Note from BW of Brazil: Afro-Brazilian historians and activists have been saying this for a long time: black Brazilians are mostly non-existent in Brazilian history textbooks. Beyond representation as slaves, or maybe a few mentions about the Palmares quilombo, it’s as if the descendants 4 million Africans brought to Brazil starting in the 16th century have no importance to the story of Latin America’s largest, most populous country. Similar to yesterday’s piece on the black role in the eventual abolition of slavery, today’s piece also seeks to redeem the historical importance of this parcel of the population.
It is for this very reason that why the works of Afro-Brazilian scholars and intellectuals must be offered as part of the curriculums of Brazilian schools and universities. Books such as Enciclopédia Brasileira da Diáspora Africana (Brazilian Encyclopedia of the African Diaspora) by Nei Lopes, Uma História do negro no Brasil (A History of the Black in Brazil), by Wlamyra R. de Albuquerque and Walter Fraga Filho and Brasil: Raízes Do Protesto Negro (Brazil: Roots of Black Protest)by Clovis Moura would not only address the issue, provide a more balanced view of Afro-Brazilians and also fulfill the objective of Law 10.639, which makes the teaching of African and Afro-Brazilian History mandatory in Brazilian schools. Let the revisionism of history proceed…
After 170 years, the black role in the Farroupilha Revolution is still minimized, says doctor in history
A Ph.D in history, Fernanda Oliveira observes that blacks became soldiers in the revolution not only due to necessity but because of their abilities.
The participation of the blacks in the Farroupilha Revolution (1835-1845) (see note one) is still a subject little talked about in the history books, but returns to the foreground this Wednesday (20), when the revolt in Rio Grande do Sul will be celebrated.
According to the doctor in history, Fernanda Oliveira, blacks became soldiers in the revolution not only out of necessity, but due to their abilities. Their role would be greater than “constituting the backbone of rebel forces,” as a book aimed at high school students cites.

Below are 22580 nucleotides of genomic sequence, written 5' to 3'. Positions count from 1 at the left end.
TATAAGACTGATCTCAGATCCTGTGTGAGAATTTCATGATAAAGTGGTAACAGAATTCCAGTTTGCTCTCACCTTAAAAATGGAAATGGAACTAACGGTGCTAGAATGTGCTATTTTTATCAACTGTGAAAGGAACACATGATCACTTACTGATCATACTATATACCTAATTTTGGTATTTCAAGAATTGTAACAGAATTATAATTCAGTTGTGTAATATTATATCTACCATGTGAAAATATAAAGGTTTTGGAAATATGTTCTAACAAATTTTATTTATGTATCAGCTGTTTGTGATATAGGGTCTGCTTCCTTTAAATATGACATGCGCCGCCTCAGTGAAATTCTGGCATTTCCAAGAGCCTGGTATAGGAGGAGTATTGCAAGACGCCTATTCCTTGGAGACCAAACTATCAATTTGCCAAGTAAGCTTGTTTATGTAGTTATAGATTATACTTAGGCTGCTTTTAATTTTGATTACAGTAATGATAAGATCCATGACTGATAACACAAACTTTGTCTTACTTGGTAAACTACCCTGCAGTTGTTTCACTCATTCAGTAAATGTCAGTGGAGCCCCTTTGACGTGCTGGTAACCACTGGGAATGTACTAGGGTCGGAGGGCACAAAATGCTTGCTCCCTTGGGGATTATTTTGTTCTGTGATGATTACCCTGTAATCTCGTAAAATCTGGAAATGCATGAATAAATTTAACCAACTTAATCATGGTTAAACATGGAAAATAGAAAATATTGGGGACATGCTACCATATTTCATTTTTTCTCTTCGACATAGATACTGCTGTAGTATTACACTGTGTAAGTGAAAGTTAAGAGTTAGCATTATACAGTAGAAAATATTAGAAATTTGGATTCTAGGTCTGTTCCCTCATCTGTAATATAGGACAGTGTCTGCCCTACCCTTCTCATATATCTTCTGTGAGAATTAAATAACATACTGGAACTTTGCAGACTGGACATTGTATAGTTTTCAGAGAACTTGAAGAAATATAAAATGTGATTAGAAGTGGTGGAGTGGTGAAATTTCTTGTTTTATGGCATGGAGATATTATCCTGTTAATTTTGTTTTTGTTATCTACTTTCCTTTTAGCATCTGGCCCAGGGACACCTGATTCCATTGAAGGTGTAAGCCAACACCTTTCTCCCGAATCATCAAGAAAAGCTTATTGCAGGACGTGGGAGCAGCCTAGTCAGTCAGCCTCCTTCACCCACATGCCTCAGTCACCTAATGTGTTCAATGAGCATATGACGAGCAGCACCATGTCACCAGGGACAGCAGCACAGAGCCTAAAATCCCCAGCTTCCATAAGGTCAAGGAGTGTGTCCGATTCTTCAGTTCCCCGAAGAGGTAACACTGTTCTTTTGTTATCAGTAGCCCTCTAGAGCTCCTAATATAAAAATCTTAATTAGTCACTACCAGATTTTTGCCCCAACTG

“It was necessary to replace the forces because desertion was very common, so it was necessary to have people. But more than that, the enslaved people who composed the bodies of black spearmen were highly specialized, and this was important in this new research, showing that besides participating in these ways, they were necessary for the Farroupilha Army. “
For the doctor, the way the blacks are portrayed in the books, in a practically invisible way, ends up interfering in the memória coletiva gaúcha (collective memory of Rio Grande do Sul natives).
“As we have this written of history, this will reverberate in the possibility of rethinking, both in the collective memory of the state of Rio Grande do Sul, where the black population is, is part of this gaúcha memory, on the other hand, the construction of a gaúcha identity, also contemplates the Afro-gaúchos,” she says.
“Many blacks in Rio Grande do Sul claim this gaúcha identity, and this is not a new thing.”
This week, an event in Porto Alegre discussed the Massacre de Porongos (Porongos Massacre) in 1843, which occurred in the midst of the Farroupilha Revolution. In the battle, several unarmed blacks were killed by Imperial troops. The event, which was renamed Enegrecendo Setembro (blackening September), takes place until the end of the month at the Federal Institute of Rio Grande do Sul (IFRS).
Those who participated in the event left the location with a new vision of the revolution. “It’s always the same story, the great heroes, a revolt that was of the elite gaúcha (elites of Rio Grande do Sul), which ended up happening as a revolt of the people of Rio Grande do Sul. And it was not, the people were in tow, “observes geography teacher Aline Hendz.
Music teacher Dana Farias relates shame in the way blacks are portrayed in history.
“We get a little embarrassed when we’re in a classroom, in which black people are always referred to as playing that little role in history, always enslaved, never the hero, never the person who made a difference.”
“They avoid exposing our participation or saying that we may have done something that has contributed to a huge change,” notes environmental management student Mateus Madril Benites.
- The Farroupilha Revolution was a Republican uprising that began in southern Brazil, in the state of Rio Grande do Sul in 1835, when the state fought for independence from the rest of the nation. The rebels, led by generals Bento Gonçalves da Silva and Antônio de Sousa Neto with the support of the Italian fighter Giuseppe Garibaldi, surrendered to imperial forces in 1845 and Rio Grande do Sul remained part of Brazil. It is considered the longest and second bloodiest of the failed wars of secession in the Brazilian Empire, after the Cabanagem Revolt. The uprising is believed to have begun due to the difference between the economy of Rio Grande do Sul and the rest of the country. Unlike the other states, the state economy focused in the internal market rather than exporting commodities. The state’s main product, charque (dried and salted beef), suffered badly from competition from charque imported from Uruguay and Argentina, which had free access to Brazilian markets while the gauchos (as residents of Rio Grande do Sul are called) were charged high taxes inside Brazil.